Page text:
Dr. Radwan Ziadeh

Head of the Syrian Commission for Transitional Justice

 

In the beginning of 2012, the Association for the Defense of the Rights of the Victims of the Syrian Revolution (ADVR) was born here in Istanbul with the hope of gathering the victims, affirming their presence, and giving them a voice on accountability and justice, particularly after that voice had faded due to the lengthy conflict and the significant increase in the number of victims. Nonetheless every victim that falls in any moment will be a reminder for us to stand up for our duties to him, to this country, and for the freedom that he died seeking.

The Syrian tragedy is becoming deeper, and what is happening today in Aleppo with the non-stop rain of death barrels reveals the magnitude of destruction that Assad is deliberately trying to cause for Syria after him: a wasteland, a torn society, economic breakdown, refugees and displaced people, disfigured history, and a complete elimination of the concept of the right to live through indiscriminate murder, and through victimizing the Syrian people using different methods such as chemical weapons and recently starvation.

Historians will remember the Syrian revolution with various and unique names and incidents. This is largely due to the special brutality and bloodthirstiness of the Assad regime, and the special determination of the Syrian people to get rid of the Assad regime at any cost.

The cause of death varies in the prisons of the Assad regime. However the worst is dying under torture because it is greatly degrading and insulting to human dignity. Unfortunately torture is not conducted against adult males alone, but there are also woman and children who are subject to torture. The cases of Hamza Al-Khatib and Tamer Ash-Shar’ie tell us a lot about the brutality of Assad and his subordinates. The number of victims who died under torture is increasing daily and every time I read about such a case my hatred grows for Assad and his regime for bringing back the dark ages with their torturing of the Syrian people.

What’s even worse is starving to death. Every day in Al-Yarmouk camp and Al-Mu’damya, we see young flowers fading bit by bit until they die. The shame is not only on Assad but also on the international community that allowed such things to happen. We haven’t even sensed real political pressure to put an end to this shame that is all over us, a shame that will not disappear easily from our memories so we can justify this neglect by forgetting. Every day in Syria, which is most known for its goods and historical civilizations, more Syrian and Palestinians are dying due to starving under a siege that is enforced by a hateful group that never belonged even a bit to Syria, deserved to live in it, or was a part of a civilization or witnessed it. The regime belongs to a pre-civilized age, when brutality and barbarism ruled.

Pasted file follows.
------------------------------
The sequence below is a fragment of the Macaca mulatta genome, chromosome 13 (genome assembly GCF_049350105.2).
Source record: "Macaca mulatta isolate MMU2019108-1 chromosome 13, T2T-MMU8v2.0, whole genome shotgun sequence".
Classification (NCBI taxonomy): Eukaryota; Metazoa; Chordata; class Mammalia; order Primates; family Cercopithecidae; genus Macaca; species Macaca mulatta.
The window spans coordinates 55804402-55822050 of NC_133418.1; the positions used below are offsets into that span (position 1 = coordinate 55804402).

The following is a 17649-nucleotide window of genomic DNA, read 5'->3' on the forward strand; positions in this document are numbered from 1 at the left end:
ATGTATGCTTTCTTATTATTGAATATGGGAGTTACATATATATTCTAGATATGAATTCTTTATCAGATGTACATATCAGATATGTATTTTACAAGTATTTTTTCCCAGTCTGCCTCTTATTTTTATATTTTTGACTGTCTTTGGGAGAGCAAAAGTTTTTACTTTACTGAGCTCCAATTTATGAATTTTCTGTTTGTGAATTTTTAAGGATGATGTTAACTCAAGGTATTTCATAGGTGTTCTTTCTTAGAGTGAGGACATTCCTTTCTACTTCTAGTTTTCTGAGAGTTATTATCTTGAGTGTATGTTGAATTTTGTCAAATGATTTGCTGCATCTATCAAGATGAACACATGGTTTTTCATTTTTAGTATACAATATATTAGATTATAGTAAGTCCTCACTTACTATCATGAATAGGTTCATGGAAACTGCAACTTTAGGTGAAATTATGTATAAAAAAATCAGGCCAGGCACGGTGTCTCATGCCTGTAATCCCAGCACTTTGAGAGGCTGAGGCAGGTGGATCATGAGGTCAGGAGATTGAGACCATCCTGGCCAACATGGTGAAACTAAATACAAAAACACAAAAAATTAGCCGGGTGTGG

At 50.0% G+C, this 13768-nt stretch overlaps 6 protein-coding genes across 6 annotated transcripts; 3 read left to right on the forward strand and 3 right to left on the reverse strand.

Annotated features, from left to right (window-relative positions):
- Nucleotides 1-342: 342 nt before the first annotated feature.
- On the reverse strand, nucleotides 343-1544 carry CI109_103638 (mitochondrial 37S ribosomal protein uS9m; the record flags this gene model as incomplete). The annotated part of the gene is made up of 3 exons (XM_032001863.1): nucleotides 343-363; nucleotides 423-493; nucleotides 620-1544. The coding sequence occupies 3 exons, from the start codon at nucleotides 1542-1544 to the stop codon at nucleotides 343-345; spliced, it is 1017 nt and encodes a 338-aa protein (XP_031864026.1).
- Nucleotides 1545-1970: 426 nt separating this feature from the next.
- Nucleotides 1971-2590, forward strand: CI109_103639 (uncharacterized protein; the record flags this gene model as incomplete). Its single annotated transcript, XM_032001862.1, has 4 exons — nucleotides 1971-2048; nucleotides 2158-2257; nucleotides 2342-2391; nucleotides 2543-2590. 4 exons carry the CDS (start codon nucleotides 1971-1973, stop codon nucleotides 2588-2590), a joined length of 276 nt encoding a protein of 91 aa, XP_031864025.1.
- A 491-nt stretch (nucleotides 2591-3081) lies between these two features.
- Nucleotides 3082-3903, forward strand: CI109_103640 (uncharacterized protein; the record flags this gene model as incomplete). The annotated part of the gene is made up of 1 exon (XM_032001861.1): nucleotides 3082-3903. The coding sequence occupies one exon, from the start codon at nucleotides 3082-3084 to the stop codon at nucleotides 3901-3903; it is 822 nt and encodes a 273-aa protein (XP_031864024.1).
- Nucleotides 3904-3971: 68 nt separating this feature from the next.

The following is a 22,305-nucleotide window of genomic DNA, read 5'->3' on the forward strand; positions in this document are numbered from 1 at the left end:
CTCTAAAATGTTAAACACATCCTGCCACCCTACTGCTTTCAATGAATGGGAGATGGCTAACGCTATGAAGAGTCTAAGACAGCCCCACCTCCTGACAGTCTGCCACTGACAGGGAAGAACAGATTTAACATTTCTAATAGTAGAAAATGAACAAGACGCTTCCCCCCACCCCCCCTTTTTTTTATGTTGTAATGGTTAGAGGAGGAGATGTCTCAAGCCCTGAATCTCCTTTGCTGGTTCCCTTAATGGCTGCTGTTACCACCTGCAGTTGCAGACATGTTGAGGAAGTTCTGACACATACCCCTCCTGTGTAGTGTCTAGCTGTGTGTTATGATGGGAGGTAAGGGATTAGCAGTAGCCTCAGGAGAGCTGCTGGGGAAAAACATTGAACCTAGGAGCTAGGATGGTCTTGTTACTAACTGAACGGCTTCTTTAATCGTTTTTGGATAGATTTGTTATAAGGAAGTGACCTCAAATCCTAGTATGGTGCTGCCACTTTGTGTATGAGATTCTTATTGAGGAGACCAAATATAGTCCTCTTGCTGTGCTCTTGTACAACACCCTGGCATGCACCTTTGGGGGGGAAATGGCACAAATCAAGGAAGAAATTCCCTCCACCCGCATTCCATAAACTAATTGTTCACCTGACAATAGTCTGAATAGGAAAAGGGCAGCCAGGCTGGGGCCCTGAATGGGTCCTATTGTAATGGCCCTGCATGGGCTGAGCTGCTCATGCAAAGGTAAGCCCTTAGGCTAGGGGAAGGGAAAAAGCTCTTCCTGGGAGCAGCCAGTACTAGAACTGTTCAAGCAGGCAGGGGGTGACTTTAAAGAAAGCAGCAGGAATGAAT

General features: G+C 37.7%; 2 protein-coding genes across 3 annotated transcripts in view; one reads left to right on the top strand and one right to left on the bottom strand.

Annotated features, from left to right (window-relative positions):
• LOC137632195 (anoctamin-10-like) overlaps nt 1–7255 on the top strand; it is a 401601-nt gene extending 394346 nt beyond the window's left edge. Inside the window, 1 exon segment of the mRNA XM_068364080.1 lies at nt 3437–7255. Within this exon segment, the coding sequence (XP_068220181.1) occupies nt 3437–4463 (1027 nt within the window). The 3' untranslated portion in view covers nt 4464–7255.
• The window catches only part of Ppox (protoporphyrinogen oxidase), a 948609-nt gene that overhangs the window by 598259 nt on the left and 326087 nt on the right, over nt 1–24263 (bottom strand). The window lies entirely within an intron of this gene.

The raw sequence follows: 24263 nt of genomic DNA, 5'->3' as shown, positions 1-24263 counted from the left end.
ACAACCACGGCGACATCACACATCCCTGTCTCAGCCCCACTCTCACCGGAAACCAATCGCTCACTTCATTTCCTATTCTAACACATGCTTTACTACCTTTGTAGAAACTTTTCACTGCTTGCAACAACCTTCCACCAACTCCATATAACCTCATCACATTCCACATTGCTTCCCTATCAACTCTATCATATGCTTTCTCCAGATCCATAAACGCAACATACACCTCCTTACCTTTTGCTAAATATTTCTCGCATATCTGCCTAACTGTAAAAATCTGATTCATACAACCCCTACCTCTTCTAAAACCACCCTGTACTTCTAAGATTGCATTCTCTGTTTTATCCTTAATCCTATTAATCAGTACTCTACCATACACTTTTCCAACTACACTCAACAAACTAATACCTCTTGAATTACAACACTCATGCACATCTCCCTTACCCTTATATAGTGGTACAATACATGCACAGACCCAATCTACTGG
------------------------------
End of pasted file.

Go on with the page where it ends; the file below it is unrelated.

When Mahmoud Al-Jwabra, Ghyath Matar, Hamza Al-Khatib, Tamer Ash-Shar’ie, Tareq Al-Aswad, and others, gathered by innocence and will, decided to stand against a dictatorial regime, no one imagined that death was their only option. But with their sacrifice they light a candle for our future and put on our shoulders the responsibility of never letting this candle go out.

The families of all those victims are gathered today to establish this association in order to become the voice that will demand righteousness and fairness, to become the voice of justice in the Geneva negotiations and ever after, and to tell Syria and the whole world that we cannot turn a new page easily in Syria. We must demand accountability, bring justice and compensation for all the victims and ensure they have a role in the political future of Syria.

We quite frequently forget the cause of the victims in the midst of political negotiations and in the realm of settlements, and we also, perhaps on purpose, forget it again to avoid paying the necessary cost for the various parties.

We say today that there will be no settlement in Syria today without giving the families of the victims the most prominent voice in demanding justice, accountability, and compensation.